Philippines beefs up troops around restive volcano
LEGASPI, Philippines (Reuters) - The Philippines sent more troops to impose an expanded no-go zone around the country's most active volcano as it neared a hazardous and possibly explosive eruption, officials said on Monday.
Mayon Volcano, known for its near-perfect cone shape in the coconut-growing central Bicol region, has been spewing ash and burning mud and rocks for about a week, the state vulcanology agency said.
Authorities raised the alert level to 4 on Sunday after Mayon showed increased volcanic activity. Rumbling sounds were growing louder, nearly 2,000 volcanic quakes were recorded and lava fountains shot debris as high as 200 metres (650 feet).
Level 4 indicates an eruption is imminent and the maximum alert level of 5 means an eruption is underway.
Tens of thousands of people have been evacuated from the slopes of the volcano, with the help of the army.
"We doubled our strength. We added more troops," Captain Razaleigh Bansawan, army spokesman in the Bicol region, told reporters. "What we are doing is that we are intensifying our checkpoint operations along the 9-11 km (5-6 mile) danger zone."
Bansawan said the security measures were designed to prevent casualties in case of a major eruption which was expected to occur within days. Troops were imposing a 24-hour curfew in the no-go zone and moving people at the volcano's base to safety.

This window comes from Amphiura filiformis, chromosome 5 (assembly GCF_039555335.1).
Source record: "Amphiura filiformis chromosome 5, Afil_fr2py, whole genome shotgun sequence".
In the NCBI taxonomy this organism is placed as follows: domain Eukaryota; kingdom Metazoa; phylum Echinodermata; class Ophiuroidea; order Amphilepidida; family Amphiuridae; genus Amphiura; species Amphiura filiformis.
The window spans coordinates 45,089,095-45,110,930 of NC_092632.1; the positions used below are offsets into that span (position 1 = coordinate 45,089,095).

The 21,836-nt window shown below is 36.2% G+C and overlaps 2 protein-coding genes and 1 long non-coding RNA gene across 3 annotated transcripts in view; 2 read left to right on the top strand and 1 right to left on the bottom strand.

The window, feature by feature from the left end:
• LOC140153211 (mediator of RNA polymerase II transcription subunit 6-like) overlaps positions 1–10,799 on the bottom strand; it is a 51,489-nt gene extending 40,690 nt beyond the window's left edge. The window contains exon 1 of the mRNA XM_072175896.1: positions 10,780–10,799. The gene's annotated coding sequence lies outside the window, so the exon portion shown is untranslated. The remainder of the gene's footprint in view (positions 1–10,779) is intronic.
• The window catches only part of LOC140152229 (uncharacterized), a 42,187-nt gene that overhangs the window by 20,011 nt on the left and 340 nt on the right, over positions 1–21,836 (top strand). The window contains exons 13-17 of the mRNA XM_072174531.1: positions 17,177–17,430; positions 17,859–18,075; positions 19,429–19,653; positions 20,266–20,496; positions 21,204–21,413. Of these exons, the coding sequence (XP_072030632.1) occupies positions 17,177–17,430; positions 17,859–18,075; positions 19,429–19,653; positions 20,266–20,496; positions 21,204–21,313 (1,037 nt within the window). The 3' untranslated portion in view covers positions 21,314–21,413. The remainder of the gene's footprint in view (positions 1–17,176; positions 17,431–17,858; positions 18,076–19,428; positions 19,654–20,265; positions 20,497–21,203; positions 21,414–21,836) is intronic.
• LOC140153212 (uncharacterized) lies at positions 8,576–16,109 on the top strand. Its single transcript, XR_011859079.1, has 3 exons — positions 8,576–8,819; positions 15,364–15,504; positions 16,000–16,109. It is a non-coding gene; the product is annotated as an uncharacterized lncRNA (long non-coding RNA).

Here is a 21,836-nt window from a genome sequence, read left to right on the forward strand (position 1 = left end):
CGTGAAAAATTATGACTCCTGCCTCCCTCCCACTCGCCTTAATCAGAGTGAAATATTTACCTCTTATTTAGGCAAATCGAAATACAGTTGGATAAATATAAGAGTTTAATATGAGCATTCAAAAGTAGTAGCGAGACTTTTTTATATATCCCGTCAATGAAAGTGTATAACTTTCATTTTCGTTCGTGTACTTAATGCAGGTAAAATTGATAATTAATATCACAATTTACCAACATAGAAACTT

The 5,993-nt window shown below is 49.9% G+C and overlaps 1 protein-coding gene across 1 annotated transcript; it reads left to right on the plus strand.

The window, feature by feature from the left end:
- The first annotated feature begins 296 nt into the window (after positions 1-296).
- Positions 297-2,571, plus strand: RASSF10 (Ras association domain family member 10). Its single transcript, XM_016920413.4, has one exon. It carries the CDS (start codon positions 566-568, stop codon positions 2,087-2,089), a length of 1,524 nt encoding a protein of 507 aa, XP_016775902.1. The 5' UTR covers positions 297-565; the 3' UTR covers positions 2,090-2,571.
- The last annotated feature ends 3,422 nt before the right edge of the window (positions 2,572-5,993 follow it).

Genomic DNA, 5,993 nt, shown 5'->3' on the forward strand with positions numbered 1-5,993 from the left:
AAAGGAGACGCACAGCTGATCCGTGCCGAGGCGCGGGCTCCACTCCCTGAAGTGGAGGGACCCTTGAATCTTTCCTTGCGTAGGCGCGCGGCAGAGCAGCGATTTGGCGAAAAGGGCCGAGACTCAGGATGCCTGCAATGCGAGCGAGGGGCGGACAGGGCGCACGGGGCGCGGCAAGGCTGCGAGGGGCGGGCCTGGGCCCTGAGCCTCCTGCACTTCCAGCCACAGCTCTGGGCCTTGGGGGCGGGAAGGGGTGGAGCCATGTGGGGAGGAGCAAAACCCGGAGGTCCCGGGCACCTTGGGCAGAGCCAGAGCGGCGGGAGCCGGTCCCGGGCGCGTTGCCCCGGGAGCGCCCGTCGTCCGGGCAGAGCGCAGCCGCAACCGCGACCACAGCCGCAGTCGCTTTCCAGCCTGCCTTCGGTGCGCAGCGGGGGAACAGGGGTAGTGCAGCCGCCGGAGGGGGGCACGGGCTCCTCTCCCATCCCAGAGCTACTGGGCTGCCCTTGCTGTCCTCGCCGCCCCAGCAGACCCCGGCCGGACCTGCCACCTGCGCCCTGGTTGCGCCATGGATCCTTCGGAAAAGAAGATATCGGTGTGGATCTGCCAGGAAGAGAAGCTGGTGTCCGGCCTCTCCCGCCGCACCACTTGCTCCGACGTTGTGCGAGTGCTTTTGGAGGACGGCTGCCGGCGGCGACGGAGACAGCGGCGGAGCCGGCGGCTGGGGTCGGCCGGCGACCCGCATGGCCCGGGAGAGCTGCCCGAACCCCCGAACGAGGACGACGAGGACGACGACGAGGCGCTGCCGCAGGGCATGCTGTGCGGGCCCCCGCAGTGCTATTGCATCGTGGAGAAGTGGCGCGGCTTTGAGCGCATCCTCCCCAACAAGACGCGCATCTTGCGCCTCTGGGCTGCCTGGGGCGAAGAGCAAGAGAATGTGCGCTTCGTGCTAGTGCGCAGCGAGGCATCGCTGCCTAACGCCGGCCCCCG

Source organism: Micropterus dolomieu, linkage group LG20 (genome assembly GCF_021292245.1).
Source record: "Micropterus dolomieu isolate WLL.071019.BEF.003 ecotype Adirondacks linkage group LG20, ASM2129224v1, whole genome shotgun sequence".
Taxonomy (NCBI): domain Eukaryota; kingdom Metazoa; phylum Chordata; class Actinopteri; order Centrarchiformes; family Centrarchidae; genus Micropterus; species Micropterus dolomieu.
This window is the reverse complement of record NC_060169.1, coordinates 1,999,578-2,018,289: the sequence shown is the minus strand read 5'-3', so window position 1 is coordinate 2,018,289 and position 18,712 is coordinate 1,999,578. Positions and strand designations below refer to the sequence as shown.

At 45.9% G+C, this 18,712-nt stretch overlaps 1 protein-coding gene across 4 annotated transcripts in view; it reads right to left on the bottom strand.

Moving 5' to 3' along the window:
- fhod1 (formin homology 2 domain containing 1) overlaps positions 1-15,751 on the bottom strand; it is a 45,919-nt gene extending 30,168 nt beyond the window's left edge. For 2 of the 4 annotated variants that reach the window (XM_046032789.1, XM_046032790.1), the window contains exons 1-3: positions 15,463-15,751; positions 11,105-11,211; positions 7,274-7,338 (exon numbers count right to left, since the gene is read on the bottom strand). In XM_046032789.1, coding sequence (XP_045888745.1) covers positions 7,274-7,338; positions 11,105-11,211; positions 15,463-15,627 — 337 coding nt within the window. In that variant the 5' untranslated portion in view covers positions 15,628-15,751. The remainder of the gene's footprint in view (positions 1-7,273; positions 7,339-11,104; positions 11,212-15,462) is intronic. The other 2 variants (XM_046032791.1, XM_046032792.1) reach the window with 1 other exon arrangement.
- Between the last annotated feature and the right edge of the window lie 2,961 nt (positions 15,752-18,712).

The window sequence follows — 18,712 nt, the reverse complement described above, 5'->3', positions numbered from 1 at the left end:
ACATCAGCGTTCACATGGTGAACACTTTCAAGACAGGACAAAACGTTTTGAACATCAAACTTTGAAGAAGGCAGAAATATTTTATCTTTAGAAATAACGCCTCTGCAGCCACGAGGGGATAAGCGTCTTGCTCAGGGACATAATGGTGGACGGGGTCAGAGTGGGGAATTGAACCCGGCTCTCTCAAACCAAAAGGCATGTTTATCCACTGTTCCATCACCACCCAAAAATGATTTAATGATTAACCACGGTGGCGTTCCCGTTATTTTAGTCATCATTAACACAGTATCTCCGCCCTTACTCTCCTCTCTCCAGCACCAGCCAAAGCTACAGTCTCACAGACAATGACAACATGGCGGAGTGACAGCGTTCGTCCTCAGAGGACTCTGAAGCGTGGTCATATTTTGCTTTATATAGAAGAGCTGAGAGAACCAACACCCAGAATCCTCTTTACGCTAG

Nearly 50,000 people had been evacuated to temporary shelter areas in eight cities and towns in Albay province, where Mayon is located.
Food and water stations have been set up. Face masks have also been distributed to lessen the impact of ash particles in the air.
Local authorities appealed for more portable toilets, other sanitation facilities and potable water to prevent outbreak of disease.
The Philippines lies on the "Ring of Fire", a belt of volcanos circling the Pacific Ocean that is also prone to earthquakes.
Mayon is the most active of 22 volcanoes in the country, having erupted more than 50 times in the past four centuries. The most destructive eruption was in February 1841, when lava flows buried a town and killed 1,200 people.
The last time Mayon erupted was in 2006.
(Reporting by Manny Mogato; Editing by Raju Gopalakrishnan and Sugita Katyal)
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